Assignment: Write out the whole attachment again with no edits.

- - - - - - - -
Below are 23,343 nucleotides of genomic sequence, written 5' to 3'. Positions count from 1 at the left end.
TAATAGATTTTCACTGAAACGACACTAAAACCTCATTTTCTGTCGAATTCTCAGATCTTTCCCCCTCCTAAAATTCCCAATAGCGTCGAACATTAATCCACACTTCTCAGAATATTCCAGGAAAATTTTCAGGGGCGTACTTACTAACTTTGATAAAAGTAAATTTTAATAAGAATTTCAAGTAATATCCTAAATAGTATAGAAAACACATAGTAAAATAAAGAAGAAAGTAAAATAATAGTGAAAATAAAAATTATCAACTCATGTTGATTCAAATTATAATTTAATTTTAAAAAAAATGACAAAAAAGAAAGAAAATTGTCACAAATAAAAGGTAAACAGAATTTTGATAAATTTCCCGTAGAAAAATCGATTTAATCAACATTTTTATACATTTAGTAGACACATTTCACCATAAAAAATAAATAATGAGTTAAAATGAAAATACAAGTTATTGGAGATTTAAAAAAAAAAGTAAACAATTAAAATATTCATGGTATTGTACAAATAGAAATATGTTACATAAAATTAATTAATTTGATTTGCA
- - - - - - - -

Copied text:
Below are 23,343 nucleotides of genomic sequence, written 5' to 3'. Positions count from 1 at the left end.
TAATAGATTTTCACTGAAACGACACTAAAACCTCATTTTCTGTCGAATTCTCAGATCTTTCCCCCTCCTAAAATTCCCAATAGCGTCGAACATTAATCCACACTTCTCAGAATATTCCAGGAAAATTTTCAGGGGCGTACTTACTAACTTTGATAAAAGTAAATTTTAATAAGAATTTCAAGTAATATCCTAAATAGTATAGAAAACACATAGTAAAATAAAGAAGAAAGTAAAATAATAGTGAAAATAAAAATTATCAACTCATGTTGATTCAAATTATAATTTAATTTTAAAAAAAATGACAAAAAAGAAAGAAAATTGTCACAAATAAAAGGTAAACAGAATTTTGATAAATTTCCCGTAGAAAAATCGATTTAATCAACATTTTTATACATTTAGTAGACACATTTCACCATAAAAAATAAATAATGAGTTAAAATGAAAATACAAGTTATTGGAGATTTAAAAAAAAAAGTAAACAATTAAAATATTCATGGTATTGTACAAATAGAAATATGTTACATAAAATTAATTAATTTGATTTGCA